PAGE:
Now, the real Royals have issued a demur, claiming that Harry is merely a private citizen and has no official standing in the Royal Family.
“The Duke is not a working member of the Royal Family,” Buckingham Palace said [. sic]
The Times reached out to Buckingham Palace for comment and were told they “would not comment.” The palace added, “The Duke is not a working member of the Royal Family and any comments he makes are made in a personal capacity.”
[Palace Responds to Prince Harry’s Remarks on Voting, Calling Any Comments ‘Personal,’ by Stephanie Petit, People, September 23 2020]
Of course, this is ridiculous on its face. Harry retains his titles, he remains the Duke of Sussex and in the line of succession, though remote, to the Throne, though neither he nor Meghan use the His and Her Royal Highness (HRH) titles, apparently voluntarily. Harry, though, retains his British citizenship and his interference is criminal, at least according to the Democrats, who are furious about what they call "collusion."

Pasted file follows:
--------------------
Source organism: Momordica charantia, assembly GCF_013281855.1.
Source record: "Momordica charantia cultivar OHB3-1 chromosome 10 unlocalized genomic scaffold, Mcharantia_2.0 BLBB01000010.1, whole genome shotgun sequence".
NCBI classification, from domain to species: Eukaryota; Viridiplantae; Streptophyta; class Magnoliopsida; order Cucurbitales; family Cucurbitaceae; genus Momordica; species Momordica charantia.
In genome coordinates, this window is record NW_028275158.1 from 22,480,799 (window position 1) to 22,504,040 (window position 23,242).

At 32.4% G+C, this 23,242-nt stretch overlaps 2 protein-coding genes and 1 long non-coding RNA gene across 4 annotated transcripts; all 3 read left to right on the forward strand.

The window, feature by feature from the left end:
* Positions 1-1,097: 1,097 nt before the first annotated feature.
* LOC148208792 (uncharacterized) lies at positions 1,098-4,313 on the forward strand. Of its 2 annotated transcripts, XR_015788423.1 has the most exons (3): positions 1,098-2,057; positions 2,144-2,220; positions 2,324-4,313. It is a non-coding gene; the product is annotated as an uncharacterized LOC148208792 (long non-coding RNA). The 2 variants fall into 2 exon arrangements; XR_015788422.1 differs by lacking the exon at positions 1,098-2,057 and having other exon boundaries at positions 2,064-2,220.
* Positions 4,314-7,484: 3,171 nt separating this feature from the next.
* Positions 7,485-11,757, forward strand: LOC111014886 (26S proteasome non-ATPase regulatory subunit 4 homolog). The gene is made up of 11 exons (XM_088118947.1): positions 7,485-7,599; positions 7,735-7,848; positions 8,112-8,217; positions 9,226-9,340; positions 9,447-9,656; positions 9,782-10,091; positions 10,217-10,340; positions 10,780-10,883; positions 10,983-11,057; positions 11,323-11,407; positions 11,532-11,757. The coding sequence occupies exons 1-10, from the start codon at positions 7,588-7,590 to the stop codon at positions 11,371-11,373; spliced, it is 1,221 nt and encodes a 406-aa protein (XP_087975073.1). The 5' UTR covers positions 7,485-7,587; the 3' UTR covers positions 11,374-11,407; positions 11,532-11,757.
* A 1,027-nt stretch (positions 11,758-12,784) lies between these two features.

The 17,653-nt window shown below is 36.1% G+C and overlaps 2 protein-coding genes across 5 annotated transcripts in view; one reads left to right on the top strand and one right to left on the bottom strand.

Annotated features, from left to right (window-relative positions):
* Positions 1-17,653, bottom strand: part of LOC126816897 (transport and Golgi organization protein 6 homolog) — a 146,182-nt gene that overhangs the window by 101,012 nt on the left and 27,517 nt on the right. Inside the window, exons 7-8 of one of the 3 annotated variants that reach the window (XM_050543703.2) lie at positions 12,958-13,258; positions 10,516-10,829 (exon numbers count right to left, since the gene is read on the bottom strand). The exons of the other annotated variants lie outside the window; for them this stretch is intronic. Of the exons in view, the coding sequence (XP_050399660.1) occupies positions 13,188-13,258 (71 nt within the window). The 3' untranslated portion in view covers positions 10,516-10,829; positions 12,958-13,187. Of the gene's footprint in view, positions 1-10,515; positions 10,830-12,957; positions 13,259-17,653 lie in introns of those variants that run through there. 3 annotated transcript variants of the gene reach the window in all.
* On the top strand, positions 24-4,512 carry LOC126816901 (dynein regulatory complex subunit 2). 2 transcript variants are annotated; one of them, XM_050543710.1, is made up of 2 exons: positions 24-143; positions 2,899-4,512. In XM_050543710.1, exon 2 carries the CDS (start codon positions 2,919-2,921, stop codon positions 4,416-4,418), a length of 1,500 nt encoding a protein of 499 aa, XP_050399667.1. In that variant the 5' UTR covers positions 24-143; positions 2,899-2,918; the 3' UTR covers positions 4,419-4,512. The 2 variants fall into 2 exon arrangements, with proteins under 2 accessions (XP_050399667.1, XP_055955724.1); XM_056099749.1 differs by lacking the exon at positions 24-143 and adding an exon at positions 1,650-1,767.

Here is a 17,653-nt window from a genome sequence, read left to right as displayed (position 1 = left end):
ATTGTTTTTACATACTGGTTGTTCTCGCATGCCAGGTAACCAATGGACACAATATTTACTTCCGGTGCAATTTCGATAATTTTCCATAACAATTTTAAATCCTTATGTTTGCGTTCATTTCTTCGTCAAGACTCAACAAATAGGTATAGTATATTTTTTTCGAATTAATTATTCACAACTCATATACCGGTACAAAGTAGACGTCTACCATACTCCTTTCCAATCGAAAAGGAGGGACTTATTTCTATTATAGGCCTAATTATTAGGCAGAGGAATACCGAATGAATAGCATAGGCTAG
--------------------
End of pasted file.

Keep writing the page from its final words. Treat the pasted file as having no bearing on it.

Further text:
But back to the claim by the Palace that Harry is here unofficially and is not a working member of the Royal Family. My sources tell me that Harry was admitted on an A-1 category Non-Immigrant Visa, which is only for foreign officials and diplomats accredited to the United States.
If this is correct, Harry is here in an official capacity. Rumor has it that he is receiving protection under the authority of the Diplomatic Security Service (DSS), the law enforcement and protection component of the U.S. Department of State (DOS) or by privately provided Special Deputy United States Marshals (SDUSM).